Ruth Scouller’s review published on Letterboxd:
For some reason over the years I had built up the notion in my head that Dead Man Walking was a case of angelic heroism tested by the curve ball cunning of unraveled craven evil, something in the same ballpark as The Silence of the Lambs or Primal Fear albeit with a more righteous protagonist attached in the form of a nun, but rather it serves as a persuasive examination and emotional engagement with the troublesome process of capital punishment.
Most memorable is the uniquely explored perspective of the modernist nun as channeled through Sarandon's utterly compelling performance. She plays a woman inexperienced with the emotional toll of death row and its various associated parties, from crime's hand to victim to punishment, not to mention the blood curdling cries of the outside mob, and the baton of senselessness passed therein until grief is circularly culminated in a final cleansing, vanquishing but disturbing act. Treading a minefield, she serves as audience vessel absorbing and engaging with a complexly charged issue. She navigates the strong emotions, personal powerplays and pragmatisms of duty with her illustrative eyes time and again digesting barrages of layered interplay before wisely choosing her words and actions so as not to escalate conflict, whether the situation calls for the cerebral, the emotional and/or the spiritual. To be a nun in such a guiding angel role leaves one open to all manner of attack, and Sarandon brilliantly conveys to the audience both the secular and spiritual struggle of accompanying each of the rippled participants in their own conflicted and often unfulfilled struggle. This is one of the most powerful soundboard performances in recent American cinema, finally convincing me of the stature and value of Sarandon’s acting legacy.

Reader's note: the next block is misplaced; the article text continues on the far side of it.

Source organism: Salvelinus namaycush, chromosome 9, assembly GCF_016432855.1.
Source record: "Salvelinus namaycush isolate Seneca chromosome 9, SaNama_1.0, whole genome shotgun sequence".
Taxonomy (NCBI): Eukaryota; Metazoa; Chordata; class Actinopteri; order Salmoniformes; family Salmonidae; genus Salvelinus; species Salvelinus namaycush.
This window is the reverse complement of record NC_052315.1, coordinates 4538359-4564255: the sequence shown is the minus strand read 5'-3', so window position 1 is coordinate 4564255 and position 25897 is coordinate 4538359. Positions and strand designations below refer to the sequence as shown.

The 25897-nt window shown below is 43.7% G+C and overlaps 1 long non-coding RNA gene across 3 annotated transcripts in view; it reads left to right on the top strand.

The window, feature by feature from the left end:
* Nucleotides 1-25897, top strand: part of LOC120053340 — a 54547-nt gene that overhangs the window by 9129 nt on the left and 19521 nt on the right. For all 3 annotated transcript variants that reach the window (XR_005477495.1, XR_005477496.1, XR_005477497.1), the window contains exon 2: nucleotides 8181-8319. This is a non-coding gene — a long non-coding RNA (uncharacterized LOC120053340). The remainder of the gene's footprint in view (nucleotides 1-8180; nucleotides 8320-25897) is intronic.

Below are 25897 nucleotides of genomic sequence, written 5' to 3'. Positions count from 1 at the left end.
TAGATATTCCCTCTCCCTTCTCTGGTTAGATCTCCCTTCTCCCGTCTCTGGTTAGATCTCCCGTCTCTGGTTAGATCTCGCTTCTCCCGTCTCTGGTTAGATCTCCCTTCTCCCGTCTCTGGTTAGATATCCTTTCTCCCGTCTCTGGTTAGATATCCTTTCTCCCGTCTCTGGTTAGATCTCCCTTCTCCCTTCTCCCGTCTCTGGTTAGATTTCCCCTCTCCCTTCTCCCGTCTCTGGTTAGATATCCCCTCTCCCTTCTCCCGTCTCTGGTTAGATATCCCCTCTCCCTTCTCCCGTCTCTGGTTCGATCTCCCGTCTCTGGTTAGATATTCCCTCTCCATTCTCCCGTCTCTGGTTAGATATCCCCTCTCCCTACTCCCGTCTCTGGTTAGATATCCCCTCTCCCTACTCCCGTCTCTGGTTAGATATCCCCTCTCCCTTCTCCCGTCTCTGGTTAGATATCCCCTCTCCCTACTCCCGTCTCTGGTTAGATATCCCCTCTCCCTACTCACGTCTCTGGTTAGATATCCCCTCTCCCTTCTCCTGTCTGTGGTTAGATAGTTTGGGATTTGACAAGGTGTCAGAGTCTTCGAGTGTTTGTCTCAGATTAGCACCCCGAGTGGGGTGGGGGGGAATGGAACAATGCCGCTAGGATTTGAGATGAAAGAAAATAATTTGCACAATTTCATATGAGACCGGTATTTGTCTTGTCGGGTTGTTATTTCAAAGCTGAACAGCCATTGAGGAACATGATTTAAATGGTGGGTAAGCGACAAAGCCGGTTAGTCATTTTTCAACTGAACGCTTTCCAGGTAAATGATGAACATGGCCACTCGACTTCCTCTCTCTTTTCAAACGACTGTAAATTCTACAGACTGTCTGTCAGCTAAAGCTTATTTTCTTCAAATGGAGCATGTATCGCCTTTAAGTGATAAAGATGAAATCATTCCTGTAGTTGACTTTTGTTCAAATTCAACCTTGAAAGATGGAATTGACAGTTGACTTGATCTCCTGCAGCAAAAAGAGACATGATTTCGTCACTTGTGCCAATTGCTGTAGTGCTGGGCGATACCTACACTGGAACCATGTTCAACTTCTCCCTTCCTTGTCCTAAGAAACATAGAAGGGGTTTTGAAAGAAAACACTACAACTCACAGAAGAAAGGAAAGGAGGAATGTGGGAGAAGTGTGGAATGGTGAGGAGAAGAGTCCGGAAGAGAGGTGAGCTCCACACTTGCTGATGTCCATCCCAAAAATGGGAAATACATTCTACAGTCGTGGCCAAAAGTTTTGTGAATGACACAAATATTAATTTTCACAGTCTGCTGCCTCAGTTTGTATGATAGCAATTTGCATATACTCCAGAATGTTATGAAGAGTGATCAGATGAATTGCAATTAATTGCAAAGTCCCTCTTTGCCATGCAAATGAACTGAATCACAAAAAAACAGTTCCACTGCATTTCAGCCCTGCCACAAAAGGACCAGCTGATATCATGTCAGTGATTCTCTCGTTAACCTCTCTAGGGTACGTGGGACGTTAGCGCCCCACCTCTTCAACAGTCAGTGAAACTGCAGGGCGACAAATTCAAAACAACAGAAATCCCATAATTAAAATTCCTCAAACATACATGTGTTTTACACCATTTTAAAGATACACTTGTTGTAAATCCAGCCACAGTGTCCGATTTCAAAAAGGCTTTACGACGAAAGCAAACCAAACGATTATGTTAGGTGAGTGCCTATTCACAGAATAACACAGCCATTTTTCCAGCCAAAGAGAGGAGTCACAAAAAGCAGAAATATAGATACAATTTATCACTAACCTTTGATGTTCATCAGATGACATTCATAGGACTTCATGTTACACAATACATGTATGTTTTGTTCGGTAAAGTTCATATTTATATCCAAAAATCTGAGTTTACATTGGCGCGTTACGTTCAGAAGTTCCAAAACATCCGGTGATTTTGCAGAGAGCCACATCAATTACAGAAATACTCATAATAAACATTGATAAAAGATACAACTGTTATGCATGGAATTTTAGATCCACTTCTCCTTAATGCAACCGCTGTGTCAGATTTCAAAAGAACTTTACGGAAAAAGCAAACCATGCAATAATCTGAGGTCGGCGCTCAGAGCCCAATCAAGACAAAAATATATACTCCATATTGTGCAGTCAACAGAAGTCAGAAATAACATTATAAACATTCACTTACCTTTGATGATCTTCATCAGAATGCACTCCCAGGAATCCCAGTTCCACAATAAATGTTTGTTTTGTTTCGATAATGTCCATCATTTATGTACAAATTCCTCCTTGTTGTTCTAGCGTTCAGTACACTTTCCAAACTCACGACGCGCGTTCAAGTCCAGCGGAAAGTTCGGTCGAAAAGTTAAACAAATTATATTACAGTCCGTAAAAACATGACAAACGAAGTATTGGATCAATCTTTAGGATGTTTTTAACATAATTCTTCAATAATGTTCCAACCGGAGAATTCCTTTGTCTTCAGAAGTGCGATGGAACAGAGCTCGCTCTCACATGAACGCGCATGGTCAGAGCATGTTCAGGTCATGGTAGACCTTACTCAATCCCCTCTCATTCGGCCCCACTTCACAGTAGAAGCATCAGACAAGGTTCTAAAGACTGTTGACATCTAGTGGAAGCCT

Dead Man Walking is a film in habitual clothes that nevertheless allows you to pause and reflect through a mastery of subtlety. It works as an ultimately moving philosophical treatise, and features two beautiful performances. Several moments in this film have stayed with me, but none more so than the quote regarding the cold, calculated murder of modern capital punishment. A revealing discussion of cathartic refrain between two gods; the spiritualism of the soul and the expectations of the social contract.